Sandy; this is all most excellent and true. It cannot be taken out of context with the rest of Scripture to the point of “let go and let God” type of attitude. To “walk in the spirit” is a directive which indicates that we are responsible to take action; even though this action necessarily has to be empowered by the Lord Jesus Christ through the Holy Spirit. “Work out your own salvation with fear and trembling” is indicative of our having the responsibility to take certain actions in response to the gospel of truth in the light of humble reverence for the Almighty God, our Father. Yet, sometimes I am overcome by all the Scriptural requirements of our walk with Christ…until I remember that it is not about my strength, it is all about His might and power and about my submitting my will to His and staying “connected to the Vine” and allowing Him to be the reason for; the goal of; the culmination of all I do, think, or say.
    Matthew 6:34 is immediately preceeded by “But seek ye first the kingdom of God, and His righteousness….” For me this is a daily task, one which I need His help even to do this.
    Thanks for your post…it really set my mind to thinking.

  2. robin says:

    As a believer who has suffered from PAD (Panic Attack Disorder) all of her life, I fully appreciate and applaud this entry.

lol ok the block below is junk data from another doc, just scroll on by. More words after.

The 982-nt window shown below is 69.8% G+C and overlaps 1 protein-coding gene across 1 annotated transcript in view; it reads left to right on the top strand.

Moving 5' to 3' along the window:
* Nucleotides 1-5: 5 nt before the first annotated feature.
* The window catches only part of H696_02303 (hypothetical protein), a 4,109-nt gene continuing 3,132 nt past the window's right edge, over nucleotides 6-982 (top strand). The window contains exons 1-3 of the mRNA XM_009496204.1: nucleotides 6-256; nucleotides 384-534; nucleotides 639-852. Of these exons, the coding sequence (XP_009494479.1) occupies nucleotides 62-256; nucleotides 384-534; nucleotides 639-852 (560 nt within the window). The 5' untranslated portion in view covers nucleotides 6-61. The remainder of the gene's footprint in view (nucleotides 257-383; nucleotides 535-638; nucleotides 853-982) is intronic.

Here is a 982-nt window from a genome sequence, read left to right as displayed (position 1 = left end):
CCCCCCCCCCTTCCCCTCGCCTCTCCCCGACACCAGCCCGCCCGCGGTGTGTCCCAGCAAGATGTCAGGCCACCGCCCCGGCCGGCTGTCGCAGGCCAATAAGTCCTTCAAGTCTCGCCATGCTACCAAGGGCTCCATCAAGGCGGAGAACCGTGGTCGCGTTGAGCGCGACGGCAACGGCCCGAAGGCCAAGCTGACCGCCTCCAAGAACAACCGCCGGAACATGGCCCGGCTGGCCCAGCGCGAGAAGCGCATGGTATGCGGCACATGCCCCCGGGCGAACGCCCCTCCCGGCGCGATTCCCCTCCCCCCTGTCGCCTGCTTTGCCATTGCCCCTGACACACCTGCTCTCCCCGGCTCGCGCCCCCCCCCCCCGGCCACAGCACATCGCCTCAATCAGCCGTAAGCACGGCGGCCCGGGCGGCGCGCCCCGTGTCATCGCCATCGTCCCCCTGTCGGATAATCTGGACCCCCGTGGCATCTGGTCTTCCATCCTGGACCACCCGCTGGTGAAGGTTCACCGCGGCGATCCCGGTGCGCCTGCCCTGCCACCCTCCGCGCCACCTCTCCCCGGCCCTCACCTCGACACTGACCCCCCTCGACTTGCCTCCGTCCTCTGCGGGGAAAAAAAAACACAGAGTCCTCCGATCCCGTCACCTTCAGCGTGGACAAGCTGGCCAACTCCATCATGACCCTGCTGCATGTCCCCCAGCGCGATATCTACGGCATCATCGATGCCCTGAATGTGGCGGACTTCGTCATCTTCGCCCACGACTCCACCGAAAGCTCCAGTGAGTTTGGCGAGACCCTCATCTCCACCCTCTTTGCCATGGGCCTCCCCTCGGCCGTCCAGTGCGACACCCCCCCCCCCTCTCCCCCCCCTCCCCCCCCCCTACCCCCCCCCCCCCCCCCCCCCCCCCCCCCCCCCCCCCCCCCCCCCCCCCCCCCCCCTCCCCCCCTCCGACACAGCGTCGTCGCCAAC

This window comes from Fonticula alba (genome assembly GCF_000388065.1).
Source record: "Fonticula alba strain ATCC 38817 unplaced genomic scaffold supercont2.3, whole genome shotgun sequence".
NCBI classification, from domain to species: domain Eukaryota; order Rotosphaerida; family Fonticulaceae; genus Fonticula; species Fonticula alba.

What has helped me through these trials is the ever increasing personal knowledge and experience of God’s very real love for me as demonstrated, not only directly by Him to me, but also through my husband’s unconditional, patient and ardent love for me through the years. This has become a firm foundation in which all my insecurities have met their doom.

    The love of God is so very strong and powerful. It tears down our insecurities, our worries, and our fears. As I’ve learned to allow God to fill me with that love, it has enabled me to walk through times of panic with courage and surity that I am forever in the hands and heart of my heavenly Father.

    In this, I can do all things in Christ, who strengthens me.

    Sandy, thank-you so much for sharing your hard earned lessons through blogging. May others find your words of encouragement and wisdom to be the confirmation of the Father’s love that deliver’s them from all fears.


  3. Sandy says:

    Yes, there is a fine line between casting our cares on God and carrying out our personal responsibilities. This, to me, is the difference between carrying the knapsack God has asked me to carry alone and carrying the boulder I am to share (Galatians). The worrying about how everything is going to turn out belongs to God but we have to put actions to our responsibilities.

    Again, you are very right in saying it’s not to be done in our strength but in His!

  4. Sandy says:

    “The love of God is so very strong and powerful. It tears down our insecurities, our worries, and our fears. As I’ve learned to allow God to fill me with that love, it has enabled me to walk through times of panic with courage and surity that I am forever in the hands and heart of my heavenly Father.”

    Yes, Robin – exactly.

    Thanks so much for dropping by! 🙂